German elections: 3:0 for Angela Merkel
In spite of the last surveys, which had suggested a neck-and-neck race between the SPD and their conservative rivals, Merkel’s Christian Democrats (CDU) celebrated a surprisingly clear win in the North Rhine-Westphalia elections last Sunday.
CDU candidate Armin Laschet, a 56-year-old former journalist who — in the eyes of many conservatives — is regarded as a liberal within the party, is most likely to become the new MP. Who he is going to form a coalition with, however, remains unclear.
Still traumatised by the disappointing aftermaths of former coalitions, the Liberals are hesitating whether they should once more collaborate with the CDU. Even more so because their popular front-runner Christian Lindner already pronounced to leave the state parliament to dedicate himself to the upcoming Bundestag elections. Forming a government will thus become a complicated and potentially tedious task for Armin Laschet and his winning CDU.
Above that, North Rhine-Westphalia has always had a deep impact on national elections. The strong comeback of the Liberals, the weakness of the Greens and the notable success of right-wing populist AfD reflect the overall dynamics of a colorful and complex political landscape. Moreover, serious momentum for Mrs. Merkel is expected. Four major trends may influence the political agenda during the upcoming weeks:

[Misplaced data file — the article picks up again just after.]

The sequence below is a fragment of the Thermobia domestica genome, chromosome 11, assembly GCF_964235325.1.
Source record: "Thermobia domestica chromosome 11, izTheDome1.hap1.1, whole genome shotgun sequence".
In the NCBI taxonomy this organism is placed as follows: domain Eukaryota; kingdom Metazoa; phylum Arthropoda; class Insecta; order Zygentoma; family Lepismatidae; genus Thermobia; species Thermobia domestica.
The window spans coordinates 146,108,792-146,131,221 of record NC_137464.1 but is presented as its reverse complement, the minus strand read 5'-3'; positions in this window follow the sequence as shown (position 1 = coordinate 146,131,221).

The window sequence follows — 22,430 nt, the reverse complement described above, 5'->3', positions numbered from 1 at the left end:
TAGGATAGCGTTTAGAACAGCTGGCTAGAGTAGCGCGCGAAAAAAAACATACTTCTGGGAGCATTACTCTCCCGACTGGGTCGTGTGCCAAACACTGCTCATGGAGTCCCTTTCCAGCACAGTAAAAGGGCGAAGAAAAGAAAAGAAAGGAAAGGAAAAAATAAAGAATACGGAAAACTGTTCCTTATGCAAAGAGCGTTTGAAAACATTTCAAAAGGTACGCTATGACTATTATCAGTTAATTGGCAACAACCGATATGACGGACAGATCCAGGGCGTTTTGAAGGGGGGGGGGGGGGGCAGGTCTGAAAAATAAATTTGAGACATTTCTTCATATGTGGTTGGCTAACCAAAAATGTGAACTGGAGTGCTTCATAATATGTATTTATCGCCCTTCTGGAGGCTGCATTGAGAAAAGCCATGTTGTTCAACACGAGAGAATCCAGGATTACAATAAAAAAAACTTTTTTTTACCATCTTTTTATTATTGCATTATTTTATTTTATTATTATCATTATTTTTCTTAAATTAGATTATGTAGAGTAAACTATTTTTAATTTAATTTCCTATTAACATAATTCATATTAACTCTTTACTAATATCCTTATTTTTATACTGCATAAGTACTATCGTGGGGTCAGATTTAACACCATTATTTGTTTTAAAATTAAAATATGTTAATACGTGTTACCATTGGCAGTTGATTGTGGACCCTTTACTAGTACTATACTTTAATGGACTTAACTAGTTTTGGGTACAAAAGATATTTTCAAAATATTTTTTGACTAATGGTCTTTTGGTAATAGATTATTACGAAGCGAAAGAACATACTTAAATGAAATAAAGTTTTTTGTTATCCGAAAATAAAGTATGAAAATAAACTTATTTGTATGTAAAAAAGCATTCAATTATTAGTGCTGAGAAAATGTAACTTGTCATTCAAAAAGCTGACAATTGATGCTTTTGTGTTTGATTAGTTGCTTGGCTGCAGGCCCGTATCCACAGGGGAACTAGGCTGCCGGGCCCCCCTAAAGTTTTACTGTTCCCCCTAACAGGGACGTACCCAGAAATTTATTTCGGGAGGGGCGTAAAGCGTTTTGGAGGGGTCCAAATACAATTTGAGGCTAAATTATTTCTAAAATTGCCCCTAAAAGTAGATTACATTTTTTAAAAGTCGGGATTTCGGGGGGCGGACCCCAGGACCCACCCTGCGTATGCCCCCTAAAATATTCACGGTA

- Conflicts between SPD and CDU/CSU will rise on the national level, making governing increasingly complicated. Sunday evening one of the SPD ministers accused Chancellor Merkel of campaigning by using “fake news”. An unprecedented move in German politics.
- Martin Schulz will see himself forced to reshuffle his campaign and define new policy issues. Schulz has centered his campaign on the topic of social justice, distancing himself from some of the labor market reforms known as “Agenda 2010”. After the third election lost in a row, Schulz is under immense pressure. The SPD needs a campaign overhaul.
- The national election campaign will be one of the toughest for a while. The right-wing populist AfD is very close to becoming an established party. Now present in 13 of 16 state parliaments, the AfD is very good in agenda-surfing and provoking media and public.
- External factors will have a deeper impact on the election outcome than in the past. During the last weeks, discussions on Turkey and Turkish migrants already proved that the refugee crises has deepened skepticisms about migration.
About the author:
Anders Mertzlufft, Director